SpaceX is preparing the Starship launch tower’s rocket-catching arms for Installation

In preparation for the installation of a pair of gigantic arms capable of lifting, stacking, and even catching Starships and Super Heavy rockets in mid-flight, SpaceX has started prepping its Starbase ‘launch tower’ for the installation of a pair of giant arms.

According to Tesla CEO Elon Musk, the assembly of the first of the structure’s three major arms started in earnest only in June 2021, with the second and third main arms to follow. An arm known as a ‘quick disconnect’ (QD) arm, which is intended to feed Starship and stable Super Heavy during Starship stacking, was placed on August 29th, and a claw-like appendage designed to grasp onto boosters was added approximately a month later.

It is just the real “quick-disconnect” mechanism that will connect to Starship’s umbilical panel in order to provide propellant, power, and communications connections that remains to be added to Mechazilla’s first arm.

Although SpaceX has been teasing the prospect of capturing Super Heavy and Starship for some time, the star of the Mechazilla show has always been the ‘chopsticks,’ which are a pair of enormous, moving arms that are used to lift and grab rockets.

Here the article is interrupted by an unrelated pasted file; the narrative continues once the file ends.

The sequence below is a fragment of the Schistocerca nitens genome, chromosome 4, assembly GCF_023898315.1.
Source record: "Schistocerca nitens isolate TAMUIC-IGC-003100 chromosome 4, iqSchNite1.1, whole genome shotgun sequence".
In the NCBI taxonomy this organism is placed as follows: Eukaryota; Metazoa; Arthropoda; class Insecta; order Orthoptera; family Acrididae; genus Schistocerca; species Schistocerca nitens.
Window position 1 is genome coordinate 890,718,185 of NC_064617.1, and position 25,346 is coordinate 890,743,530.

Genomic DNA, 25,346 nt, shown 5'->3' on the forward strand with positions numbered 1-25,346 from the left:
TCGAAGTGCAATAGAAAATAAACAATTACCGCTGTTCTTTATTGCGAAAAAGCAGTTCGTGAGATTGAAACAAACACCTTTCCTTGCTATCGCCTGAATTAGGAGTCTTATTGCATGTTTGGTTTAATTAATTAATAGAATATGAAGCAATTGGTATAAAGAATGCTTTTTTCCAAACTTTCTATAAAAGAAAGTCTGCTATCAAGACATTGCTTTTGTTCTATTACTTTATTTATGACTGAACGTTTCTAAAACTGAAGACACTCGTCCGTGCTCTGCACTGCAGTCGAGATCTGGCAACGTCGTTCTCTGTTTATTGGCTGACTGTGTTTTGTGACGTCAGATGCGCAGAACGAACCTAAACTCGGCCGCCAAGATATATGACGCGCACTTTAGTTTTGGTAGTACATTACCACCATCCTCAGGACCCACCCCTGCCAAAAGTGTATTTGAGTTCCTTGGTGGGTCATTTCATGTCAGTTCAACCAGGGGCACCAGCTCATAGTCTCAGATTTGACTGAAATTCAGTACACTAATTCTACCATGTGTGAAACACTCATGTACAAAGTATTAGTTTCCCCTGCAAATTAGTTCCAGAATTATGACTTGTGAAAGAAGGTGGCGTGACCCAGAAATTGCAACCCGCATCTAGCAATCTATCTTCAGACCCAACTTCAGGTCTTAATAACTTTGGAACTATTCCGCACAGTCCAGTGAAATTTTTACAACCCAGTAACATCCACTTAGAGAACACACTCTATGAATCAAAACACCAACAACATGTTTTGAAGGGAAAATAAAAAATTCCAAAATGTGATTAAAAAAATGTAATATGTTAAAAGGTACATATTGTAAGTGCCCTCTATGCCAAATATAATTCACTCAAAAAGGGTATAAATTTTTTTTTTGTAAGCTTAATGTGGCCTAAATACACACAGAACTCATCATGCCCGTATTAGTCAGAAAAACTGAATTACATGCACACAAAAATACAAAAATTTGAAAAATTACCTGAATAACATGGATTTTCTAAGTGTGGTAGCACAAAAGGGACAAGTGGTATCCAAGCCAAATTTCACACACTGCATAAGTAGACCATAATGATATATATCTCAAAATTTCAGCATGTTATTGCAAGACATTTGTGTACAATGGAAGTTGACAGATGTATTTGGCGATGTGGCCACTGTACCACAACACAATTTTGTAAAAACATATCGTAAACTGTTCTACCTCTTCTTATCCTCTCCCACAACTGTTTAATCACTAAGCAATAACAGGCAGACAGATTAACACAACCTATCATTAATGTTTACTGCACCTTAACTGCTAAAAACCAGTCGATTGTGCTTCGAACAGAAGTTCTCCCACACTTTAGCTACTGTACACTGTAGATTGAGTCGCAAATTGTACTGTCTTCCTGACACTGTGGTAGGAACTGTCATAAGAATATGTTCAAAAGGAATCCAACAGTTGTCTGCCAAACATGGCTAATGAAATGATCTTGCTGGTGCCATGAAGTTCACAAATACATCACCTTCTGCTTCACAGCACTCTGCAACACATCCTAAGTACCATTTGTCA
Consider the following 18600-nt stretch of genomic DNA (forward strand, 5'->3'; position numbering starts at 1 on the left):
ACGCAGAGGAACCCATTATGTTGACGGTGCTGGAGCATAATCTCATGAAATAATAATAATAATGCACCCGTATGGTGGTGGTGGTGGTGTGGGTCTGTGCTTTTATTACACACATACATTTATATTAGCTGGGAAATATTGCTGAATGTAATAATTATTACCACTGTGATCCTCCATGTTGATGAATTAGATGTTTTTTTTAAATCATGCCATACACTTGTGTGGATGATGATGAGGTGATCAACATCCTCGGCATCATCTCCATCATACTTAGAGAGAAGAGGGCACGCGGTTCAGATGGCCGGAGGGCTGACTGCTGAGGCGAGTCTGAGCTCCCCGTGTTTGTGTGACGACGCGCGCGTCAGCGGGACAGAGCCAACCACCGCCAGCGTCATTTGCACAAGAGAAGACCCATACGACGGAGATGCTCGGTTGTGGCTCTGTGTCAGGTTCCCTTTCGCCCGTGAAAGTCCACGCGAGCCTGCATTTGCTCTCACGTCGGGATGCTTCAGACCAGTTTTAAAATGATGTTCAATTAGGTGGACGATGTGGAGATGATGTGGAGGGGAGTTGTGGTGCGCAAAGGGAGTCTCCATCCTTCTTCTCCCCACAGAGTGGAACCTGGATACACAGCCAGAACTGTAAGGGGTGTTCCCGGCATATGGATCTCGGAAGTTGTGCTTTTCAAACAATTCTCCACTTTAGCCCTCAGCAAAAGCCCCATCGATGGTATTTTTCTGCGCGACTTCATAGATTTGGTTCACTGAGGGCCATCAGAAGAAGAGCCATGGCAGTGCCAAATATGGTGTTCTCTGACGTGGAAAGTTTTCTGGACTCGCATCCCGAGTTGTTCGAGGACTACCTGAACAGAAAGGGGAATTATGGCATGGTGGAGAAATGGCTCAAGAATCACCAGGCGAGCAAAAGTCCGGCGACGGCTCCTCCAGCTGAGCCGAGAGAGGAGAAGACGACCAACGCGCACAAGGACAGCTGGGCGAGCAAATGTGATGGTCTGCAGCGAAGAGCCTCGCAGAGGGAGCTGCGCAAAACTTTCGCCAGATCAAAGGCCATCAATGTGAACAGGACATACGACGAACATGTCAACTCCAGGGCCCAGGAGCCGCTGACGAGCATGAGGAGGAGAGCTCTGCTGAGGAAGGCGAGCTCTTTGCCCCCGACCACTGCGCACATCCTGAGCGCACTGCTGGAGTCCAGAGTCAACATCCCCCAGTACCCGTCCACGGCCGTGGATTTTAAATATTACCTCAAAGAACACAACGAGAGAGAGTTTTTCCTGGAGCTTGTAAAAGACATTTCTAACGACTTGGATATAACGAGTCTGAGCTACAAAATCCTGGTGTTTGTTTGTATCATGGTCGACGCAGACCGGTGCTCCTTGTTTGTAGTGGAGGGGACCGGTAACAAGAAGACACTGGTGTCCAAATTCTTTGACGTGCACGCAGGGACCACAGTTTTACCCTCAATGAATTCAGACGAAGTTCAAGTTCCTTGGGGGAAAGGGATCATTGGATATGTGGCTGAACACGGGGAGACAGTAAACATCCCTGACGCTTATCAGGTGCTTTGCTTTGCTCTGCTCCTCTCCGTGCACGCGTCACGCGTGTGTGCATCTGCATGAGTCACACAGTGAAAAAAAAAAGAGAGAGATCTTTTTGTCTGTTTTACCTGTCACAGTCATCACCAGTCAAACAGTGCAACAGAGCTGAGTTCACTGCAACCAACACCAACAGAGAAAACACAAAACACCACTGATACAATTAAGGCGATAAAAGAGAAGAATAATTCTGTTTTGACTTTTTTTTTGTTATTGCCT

During the final week or two of July, prefabricated catch arm components started arriving at Starbase, which was less than three months ago. The main construction of both arms was almost completed in a month, with just one month left for plumbing, electrical, and a number of minor structural modifications to be completed. It took less than three months after the initial components arrived before SpaceX was able to raise the catch arm “carriage” vertically to place it on a temporary jig. The catch arm “carriage” is a kind of backbone that will support both arms and connect to the launch tower.

Two days later, SpaceX used the biggest crane at Starbase to lift and flip the first catch arm into the proper position, completing the mission. SpaceX will need to use a second crane to raise and flip the second arm into place while also moving the first arm into position so that a single big steel pin can slot through both of their hinges, according to reports. For whatever reason, maybe due to the onset of strong winds on Sunday, the first (right) arm remains to be suspended above an arm carriage that will ultimately house it, while the left arm has yet to be lifted by a second crane that was just set up for the purpose of lowering it.

At the end of the day, however, it is obvious that SpaceX is prepared to place both arms on the tower carriage. SpaceX will likely perform some minor carriage outfitting chores once that procedure is completed before putting the completed carriage-and-arms assembly on the launch tower itself. However, depending on the availability of the complicated system of pulleys and draw-works required by the tower in order to hold and move the carriage and arms, it is possible that Mechazilla will be completely installed and available for testing by the end of next month. Keep an eye out for further information!

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